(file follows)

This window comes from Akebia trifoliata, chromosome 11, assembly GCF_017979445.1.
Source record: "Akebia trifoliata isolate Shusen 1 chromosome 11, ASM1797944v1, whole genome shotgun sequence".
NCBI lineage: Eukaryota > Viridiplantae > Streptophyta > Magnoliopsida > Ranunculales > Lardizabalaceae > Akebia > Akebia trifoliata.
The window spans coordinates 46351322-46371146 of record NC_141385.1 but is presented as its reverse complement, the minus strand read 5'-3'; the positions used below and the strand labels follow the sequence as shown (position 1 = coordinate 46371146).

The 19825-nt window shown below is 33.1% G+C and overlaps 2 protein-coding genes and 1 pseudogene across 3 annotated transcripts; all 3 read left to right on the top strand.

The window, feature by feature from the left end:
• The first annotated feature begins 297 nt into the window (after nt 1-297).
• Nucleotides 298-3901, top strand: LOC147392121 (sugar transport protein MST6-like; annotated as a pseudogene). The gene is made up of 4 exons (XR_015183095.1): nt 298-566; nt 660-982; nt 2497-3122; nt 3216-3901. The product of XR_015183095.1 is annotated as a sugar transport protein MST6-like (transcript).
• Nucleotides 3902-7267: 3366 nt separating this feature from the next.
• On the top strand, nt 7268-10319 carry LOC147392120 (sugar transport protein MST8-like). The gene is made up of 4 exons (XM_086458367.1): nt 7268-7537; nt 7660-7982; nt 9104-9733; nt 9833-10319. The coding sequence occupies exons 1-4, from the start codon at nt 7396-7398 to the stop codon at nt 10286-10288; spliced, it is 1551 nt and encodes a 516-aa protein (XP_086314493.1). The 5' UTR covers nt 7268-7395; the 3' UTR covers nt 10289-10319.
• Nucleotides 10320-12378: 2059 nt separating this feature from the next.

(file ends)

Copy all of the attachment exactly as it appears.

This window comes from Akebia trifoliata, chromosome 11, assembly GCF_017979445.1.
Source record: "Akebia trifoliata isolate Shusen 1 chromosome 11, ASM1797944v1, whole genome shotgun sequence".
NCBI lineage: Eukaryota > Viridiplantae > Streptophyta > Magnoliopsida > Ranunculales > Lardizabalaceae > Akebia > Akebia trifoliata.
The window spans coordinates 46351322-46371146 of record NC_141385.1 but is presented as its reverse complement, the minus strand read 5'-3'; the positions used below and the strand labels follow the sequence as shown (position 1 = coordinate 46371146).

The 19825-nt window shown below is 33.1% G+C and overlaps 2 protein-coding genes and 1 pseudogene across 3 annotated transcripts; all 3 read left to right on the top strand.

The window, feature by feature from the left end:
• The first annotated feature begins 297 nt into the window (after nt 1-297).
• Nucleotides 298-3901, top strand: LOC147392121 (sugar transport protein MST6-like; annotated as a pseudogene). The gene is made up of 4 exons (XR_015183095.1): nt 298-566; nt 660-982; nt 2497-3122; nt 3216-3901. The product of XR_015183095.1 is annotated as a sugar transport protein MST6-like (transcript).
• Nucleotides 3902-7267: 3366 nt separating this feature from the next.
• On the top strand, nt 7268-10319 carry LOC147392120 (sugar transport protein MST8-like). The gene is made up of 4 exons (XM_086458367.1): nt 7268-7537; nt 7660-7982; nt 9104-9733; nt 9833-10319. The coding sequence occupies exons 1-4, from the start codon at nt 7396-7398 to the stop codon at nt 10286-10288; spliced, it is 1551 nt and encodes a 516-aa protein (XP_086314493.1). The 5' UTR covers nt 7268-7395; the 3' UTR covers nt 10289-10319.
• Nucleotides 10320-12378: 2059 nt separating this feature from the next.